Module documentation for 0.7.4
This repository contains the code for curating Stackage package sets and building reusable package databases. It was originally simply called the stackage package and was part of the stackage repository, but since this is a tool very few people need to use, we split it into its own package with a name to indicate it’s limited usage (curators only).
More information on Stackage:
We start off with constraints. Constraints state things like “package X has a
given version range,” who the maintainer is for a package, the description of
the system/compiler being used, etc.
BuildConstraints describes the build as
a whole, whereas
PackageConstraints describes the constraints on an
There are two primary ways of getting a
defaultBuildConstraints inspects the first GHC in the PATH environment variable to
determine GHC version, core packages, core tools, etc. It then uses the
Stackage.Config module to extract information on additional packages to be
installed. The secondary approach is in
Stackage2.UpdateBuildPlan, which will be
BuildConstraints does not specify a build completely. That is given by a
BuildPlan, which is similarly broken down into
In order to get a
BuildPlan, we need two pieces of information: the
BuildConstraints, and a package index. The package index (usually downloaded
from Hackage) is a collection of all of the cabal files available.
By applying a
BuildConstraints to a package index (via
get a proposed
BuildPlan. There is no guarantee that this
valid. To validate it, we use
BuildPlan is an instance of
FromJSON, and therefore can be serialized to a file for
When dealing with LTS Haskell, we want to be able to take a
update to a newer
BuildPlan that keeps all packages at the same major
updateBuildConstraints turns a
BuildPlan into a new
BuildConstraints with that restriction, and
newBuildPlan to that result. As mentioned previously: this is not a
validated result, and therefore
checkBuildPlan must be used.
BuildPlan can be acted on. This is done to check that all packages compile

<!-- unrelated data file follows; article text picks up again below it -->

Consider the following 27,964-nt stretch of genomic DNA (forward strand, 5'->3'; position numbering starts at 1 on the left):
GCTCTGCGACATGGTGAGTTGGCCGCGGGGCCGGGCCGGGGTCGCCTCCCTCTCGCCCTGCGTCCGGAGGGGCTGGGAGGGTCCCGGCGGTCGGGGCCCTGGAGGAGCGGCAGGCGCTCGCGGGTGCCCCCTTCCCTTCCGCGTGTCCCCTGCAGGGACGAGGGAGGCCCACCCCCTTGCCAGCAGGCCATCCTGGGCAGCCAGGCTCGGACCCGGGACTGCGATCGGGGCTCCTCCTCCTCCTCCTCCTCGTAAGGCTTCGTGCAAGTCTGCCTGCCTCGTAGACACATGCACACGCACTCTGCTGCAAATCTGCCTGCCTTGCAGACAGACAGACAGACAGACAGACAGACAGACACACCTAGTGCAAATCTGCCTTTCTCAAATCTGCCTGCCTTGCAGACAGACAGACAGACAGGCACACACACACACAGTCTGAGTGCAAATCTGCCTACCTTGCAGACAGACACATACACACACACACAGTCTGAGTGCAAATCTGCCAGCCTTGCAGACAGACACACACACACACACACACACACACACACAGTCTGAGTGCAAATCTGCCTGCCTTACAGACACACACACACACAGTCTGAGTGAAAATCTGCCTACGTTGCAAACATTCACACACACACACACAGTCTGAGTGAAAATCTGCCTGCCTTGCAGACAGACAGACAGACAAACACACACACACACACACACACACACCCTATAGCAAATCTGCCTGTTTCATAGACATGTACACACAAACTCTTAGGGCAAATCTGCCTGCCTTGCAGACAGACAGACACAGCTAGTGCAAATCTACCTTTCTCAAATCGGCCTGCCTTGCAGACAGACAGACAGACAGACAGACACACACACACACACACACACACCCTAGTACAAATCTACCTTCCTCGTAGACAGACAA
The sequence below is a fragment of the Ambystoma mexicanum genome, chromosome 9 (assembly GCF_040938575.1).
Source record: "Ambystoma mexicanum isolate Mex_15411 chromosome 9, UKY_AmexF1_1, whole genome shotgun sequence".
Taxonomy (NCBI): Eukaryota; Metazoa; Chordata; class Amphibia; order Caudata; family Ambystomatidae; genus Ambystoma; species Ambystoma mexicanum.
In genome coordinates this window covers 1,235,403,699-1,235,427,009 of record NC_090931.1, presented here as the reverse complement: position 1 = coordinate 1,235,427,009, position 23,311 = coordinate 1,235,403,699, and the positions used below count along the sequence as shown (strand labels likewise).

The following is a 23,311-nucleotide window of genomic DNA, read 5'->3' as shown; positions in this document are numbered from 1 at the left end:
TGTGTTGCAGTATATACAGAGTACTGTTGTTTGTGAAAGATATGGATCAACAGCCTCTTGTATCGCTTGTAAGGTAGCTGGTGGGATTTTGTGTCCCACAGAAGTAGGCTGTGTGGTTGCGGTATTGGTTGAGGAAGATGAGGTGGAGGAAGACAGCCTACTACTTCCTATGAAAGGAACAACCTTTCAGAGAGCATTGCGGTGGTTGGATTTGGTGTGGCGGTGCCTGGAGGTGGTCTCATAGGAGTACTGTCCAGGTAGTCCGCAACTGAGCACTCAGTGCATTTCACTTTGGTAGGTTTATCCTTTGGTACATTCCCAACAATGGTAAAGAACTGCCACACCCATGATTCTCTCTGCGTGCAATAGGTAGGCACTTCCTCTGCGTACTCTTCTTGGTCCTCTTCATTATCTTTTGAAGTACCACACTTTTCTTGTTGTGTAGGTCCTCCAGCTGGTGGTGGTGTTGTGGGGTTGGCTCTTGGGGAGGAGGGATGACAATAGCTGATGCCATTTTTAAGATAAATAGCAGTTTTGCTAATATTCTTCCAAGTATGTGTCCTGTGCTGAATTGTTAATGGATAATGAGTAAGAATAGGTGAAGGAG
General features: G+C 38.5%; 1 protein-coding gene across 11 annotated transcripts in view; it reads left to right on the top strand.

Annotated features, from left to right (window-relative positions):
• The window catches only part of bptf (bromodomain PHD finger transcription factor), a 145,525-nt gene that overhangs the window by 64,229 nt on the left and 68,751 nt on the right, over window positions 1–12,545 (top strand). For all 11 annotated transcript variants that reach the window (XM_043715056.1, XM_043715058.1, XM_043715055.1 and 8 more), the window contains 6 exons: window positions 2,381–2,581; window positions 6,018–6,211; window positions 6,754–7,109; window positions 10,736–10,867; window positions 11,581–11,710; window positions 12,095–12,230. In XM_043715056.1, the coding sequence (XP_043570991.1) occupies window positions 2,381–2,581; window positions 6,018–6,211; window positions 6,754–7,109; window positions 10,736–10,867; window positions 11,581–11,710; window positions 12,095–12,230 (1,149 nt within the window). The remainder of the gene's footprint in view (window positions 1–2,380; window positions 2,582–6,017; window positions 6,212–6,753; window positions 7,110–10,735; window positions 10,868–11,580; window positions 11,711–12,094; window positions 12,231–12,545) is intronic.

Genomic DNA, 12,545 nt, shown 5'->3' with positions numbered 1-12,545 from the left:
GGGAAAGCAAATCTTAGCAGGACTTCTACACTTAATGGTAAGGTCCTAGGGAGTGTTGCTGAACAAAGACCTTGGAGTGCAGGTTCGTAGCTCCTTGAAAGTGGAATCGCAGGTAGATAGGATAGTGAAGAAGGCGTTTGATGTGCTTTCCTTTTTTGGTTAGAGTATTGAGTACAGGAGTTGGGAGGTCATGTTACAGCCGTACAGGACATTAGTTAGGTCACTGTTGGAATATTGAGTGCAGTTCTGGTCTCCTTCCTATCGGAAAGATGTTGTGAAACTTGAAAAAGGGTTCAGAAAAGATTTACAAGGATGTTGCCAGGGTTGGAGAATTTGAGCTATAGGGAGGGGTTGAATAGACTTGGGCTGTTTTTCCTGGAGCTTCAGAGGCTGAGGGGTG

together, run relevant test suites, test Haddock documentation is correct, and
produce as artifacts both a self-contained GHC binary package database and a
set of Haddock documentation. (Not yet implemented.)
BuildPlan may be converted into a bundle to be uploaded to Stackage Server.
(Not yet implemented.)
--jobsoption for build flags
- Only pass in required .haddock files (more memory efficiency)
- Number of jobs == number of capabilities
- Removed some of the old upload stuff
- Better exception output (limited to 500 characters)
- Fix bug with existing .haddock file collection
- Add the
- Respect –summary option
- LTS bumps: specify a goal
- Deal better with invariant violations around unregistered packages
- Renamed to stackage-curator
- Switch to V2 upload by default
- –skip-hoogle option
- Upload bundle V2 stuff
- Upload LTS to Hackage with the name LTSHaskell
- More command line options
- Print “Still Alive” while checking, to avoid Travis timeouts
- Optional plan checking
- Command line uses optparse-applicative with additional options
- Library profiling support during build
- Remove cfGlobalFlags (just use package-specific flags)
stackage checkcommand line.
Pre-fetch all packages from Hackage to catch Hackage downtime early.
- Return progress URL from uploadBundle
core file in bundles.
Run postBuild earlier to avoid problems from broken doc uploads.
- Use TLS manager (to download from Github)
- Minor fixes
First version of Stackage which is made available as its own package. The codebase has been completely rewritten at this point, to be ready for generated both Stackage Nightly and LTS Haskell distributions.